About 30 or so years ago when I was a student in primary school in Malawi, some of our lessons included instruction in things which at the time I didn’t know were not very useful.
For example there was the science lesson in which we were taught, and asked to loudly recite the various parts of a grasshopper: head, thorax, abdomen…! Yup, true story.
There was also that rather dour lesson where we learned the different parts of a flower: Anther, Style, filament, Stigma, … and petals! Yah! How very useful.
Now, I don’t know about you, but in my entire life thus far, I don’t ever recall a time when I have ever needed to draw from such pieces of irrelevant information; maybe to explain to a 4 year old for example what a thorax is (and why it matters); to enthuse to an 8 year old the virtues of the Anthers, the Styles and stigmata…
In 40 fat and chunky years, not once has such information been of any use to my conscious mind, or indeed to anyone else I’ve met. And I’ve met a lot of people, both physically and virtually.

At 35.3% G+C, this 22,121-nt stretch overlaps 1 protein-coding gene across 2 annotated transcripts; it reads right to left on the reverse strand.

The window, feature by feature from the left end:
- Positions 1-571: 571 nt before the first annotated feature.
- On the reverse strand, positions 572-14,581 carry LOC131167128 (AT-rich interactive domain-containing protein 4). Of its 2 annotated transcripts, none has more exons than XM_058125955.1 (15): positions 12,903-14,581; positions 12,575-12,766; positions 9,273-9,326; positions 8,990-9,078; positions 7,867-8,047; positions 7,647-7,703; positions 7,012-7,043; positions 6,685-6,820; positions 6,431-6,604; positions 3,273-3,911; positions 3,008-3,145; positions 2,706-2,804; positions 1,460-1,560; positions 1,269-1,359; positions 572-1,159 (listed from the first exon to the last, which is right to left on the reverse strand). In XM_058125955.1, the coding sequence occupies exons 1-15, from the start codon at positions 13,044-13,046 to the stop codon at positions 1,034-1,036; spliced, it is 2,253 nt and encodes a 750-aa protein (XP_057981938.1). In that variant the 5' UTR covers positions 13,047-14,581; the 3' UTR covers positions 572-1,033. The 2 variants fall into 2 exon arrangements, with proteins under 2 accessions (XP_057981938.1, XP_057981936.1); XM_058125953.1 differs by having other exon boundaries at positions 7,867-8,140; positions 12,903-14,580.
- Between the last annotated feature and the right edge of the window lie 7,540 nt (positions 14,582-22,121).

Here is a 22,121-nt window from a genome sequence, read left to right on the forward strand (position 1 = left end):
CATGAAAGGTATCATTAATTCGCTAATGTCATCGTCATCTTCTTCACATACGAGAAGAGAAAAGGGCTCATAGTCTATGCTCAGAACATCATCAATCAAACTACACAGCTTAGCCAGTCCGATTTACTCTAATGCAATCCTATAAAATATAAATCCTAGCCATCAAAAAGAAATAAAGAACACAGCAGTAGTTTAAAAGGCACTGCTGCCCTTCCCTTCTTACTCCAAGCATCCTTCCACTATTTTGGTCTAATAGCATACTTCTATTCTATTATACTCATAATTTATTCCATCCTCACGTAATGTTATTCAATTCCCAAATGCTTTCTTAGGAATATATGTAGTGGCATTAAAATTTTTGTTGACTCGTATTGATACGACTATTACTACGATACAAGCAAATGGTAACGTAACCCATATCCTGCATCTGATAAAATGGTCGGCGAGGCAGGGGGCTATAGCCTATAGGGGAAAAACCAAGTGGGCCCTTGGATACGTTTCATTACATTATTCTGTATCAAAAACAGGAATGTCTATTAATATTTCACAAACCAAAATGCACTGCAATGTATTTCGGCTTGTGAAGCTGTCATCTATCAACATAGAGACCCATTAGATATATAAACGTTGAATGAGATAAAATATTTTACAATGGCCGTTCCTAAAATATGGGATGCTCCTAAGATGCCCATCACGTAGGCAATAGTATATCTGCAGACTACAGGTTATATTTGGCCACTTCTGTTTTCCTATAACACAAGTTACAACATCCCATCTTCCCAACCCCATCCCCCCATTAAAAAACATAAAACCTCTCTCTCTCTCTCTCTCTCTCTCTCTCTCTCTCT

Don’t get me wrong. Of course there’s no way of knowing in advance which parts of your education will be useful in your life or your career decades down the line. Of course hindsight is a great thing, but they were teaching barely 10 year old African kids, millions of them, parts of a grasshopper?!? Millions of African kids about different parts of a flower!
Even if some of us were going to need such specific information at some point in our lives, maybe as geneticists, or in other plant/insect-related profession, not all of us needed to learn about it at that age. Definitely not all of us.
They probably should have been teaching us something else, like…. how to form healthy relationships? What consent means, how to make a budget, facts about managing money, the virtues of being an honest citizen and avoiding corruption and how that relates to economic development, facts about slavery… ?
Why didn’t they teach us technical knowledge, like parts of a computer and how it works…? Or different parts of a motorcycle engine, and how it works. Or how to find faults in, and fix a broken TV set.
At least such knowledge would have helped lay a foundation for those of us who were mechanically/ technically minded; those of us who would have ended up as engineers, technicians, researchers or in other technical fields.
Or maybe they should have taught us things that are more artistic. Art, Literature or a new language. Edmonia Lewis, Robert S. Duncanson, Edward Mitchell Banister, Henry Ossawa Tanner, as well as Chinua Achebe….and other prominent and black artists and intellectuals.